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ROBERTS: You point out at the beginning of chapter 9 that in July of 2007, when the Dow hit 14,000, the Bush administration was quick to claim credit. So, what do you think when you see something like that?
KRUGMAN: I'm not a big fan of President Bush, as you may know. I think, you know, in some ways, this economy that we've got was a long time in building, but there were a lot of key mistakes made during the Bush administration. We just learned a couple of days ago that there were many warnings about the state of the financial system three years ago that came to the Bush administration and were rejected. They said, we don't want to hear about it. We don't believe it. We're not going to do anything to rein in these bad loans. So, you know, no one person is to blame for this, not even President Bush, but he certainly, you know, some share of the blame falls on him.
ROBERTS: Now in terms of what the administration is doing to respond to this, do you have full confidence in their plans? Some people say they don't have a plan.
KRUGMAN: You mean the current administration?
KRUGMAN: No, they've been -- they've been thrashing. They've done some things. It's better to rescue the banks than not, although the rescue has not been well handled. Better to, you know -- they're not doing -- they're not doing a full Herbert Hoover. They're not responding with the same kind of total misunderstanding and obliviousness that he had, but it has not been good. And they are standing in the way of anything to rescue Main Street. They've been doing a lot of stuff for Wall Street, but Main Street as of now, they're still saying, we don't think anything needs to happen and that's wrong.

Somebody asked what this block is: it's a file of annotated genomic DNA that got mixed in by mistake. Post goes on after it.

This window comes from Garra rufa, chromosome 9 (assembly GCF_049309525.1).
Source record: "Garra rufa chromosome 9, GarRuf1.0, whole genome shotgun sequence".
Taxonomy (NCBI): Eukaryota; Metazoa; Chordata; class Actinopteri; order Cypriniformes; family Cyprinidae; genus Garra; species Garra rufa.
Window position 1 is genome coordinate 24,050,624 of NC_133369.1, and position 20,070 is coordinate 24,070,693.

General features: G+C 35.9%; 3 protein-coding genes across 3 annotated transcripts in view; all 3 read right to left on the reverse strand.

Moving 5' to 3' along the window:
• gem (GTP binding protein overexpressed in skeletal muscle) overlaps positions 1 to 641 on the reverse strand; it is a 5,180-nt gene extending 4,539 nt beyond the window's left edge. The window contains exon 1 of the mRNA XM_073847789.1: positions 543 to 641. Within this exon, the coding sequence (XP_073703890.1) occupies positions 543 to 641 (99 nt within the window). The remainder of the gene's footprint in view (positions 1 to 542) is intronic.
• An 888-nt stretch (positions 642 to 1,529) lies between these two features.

ROBERTS: So if you were the president's chief economic adviser or the Treasury secretary or the head of the Fed or whatever, what would Paul Krugman be suggesting to be done to get us out of this mess?
KRUGMAN: First of all, big job creation. I mean, the private sector is pulling back. Financial system is a mess, consumer is trying to save again. You've got to fill that hole. Lots of public spending. We have a big backlog of roads that need repairing, bridges that need fixing, new things that need to be constructed that are ready to go, spend a lot on that. Aid to state and local governments because they're cutting back at exactly the worst moment, because their own budget crawled. Aid to the unemployed. All of that helps to keep the economy -- the real economy -- the economy of manufacturing production and jobs from going into a tailspin. And then on much bigger, better designed plan for the financial system, including, you know, if we're going to bail these banks out. We also have to have temporary public control. You can't just say here's the money. By the way, keep on doing business as usual. You have to do more of here.
ROBERTS: And if you were controlling the purse strings in Congress, would you give $34 billion to the auto industry?
KRUGMAN: You know, they're closer to a plan that can be accepted. You don't want the big three going under, at least not now. In the middle of this is a terrible thing, but you really have to -- I think it's going to have to be something that's a de facto to a bankruptcy, whether or not it's officially called one, because essentially you have to be taking these guys into receivership.
ROBERTS: So, you agree a little bit with Mitt Romney on that?
KRUGMAN: Yes, except that it needs much more government support than he's talking about. So, yes, we need to clean out current management but keep them in existence.
ROBERTS: Paul Krugman, it's great to see you. The book is called "The Return of Depression Economics and the Crisis of 2008." Look forward to seeing you in Oslo and hearing that speech.
KRUGMAN: Yet to be written. Yes, maybe I'll make it up on the flight.
ROBERTS: Paul, thanks so much.
KRUGMAN: Thanks so much.
CHETRY: All right. Well, it's just about half past the hour now. We have breaking news in the investigation into last week's Mumbai massacre. The police chief leading the investigation says that the Mumbai attacker spent the last three months in Pakistan training and planning the coordinated strike on India's financial capital.
Originally broadcast, 12.3.08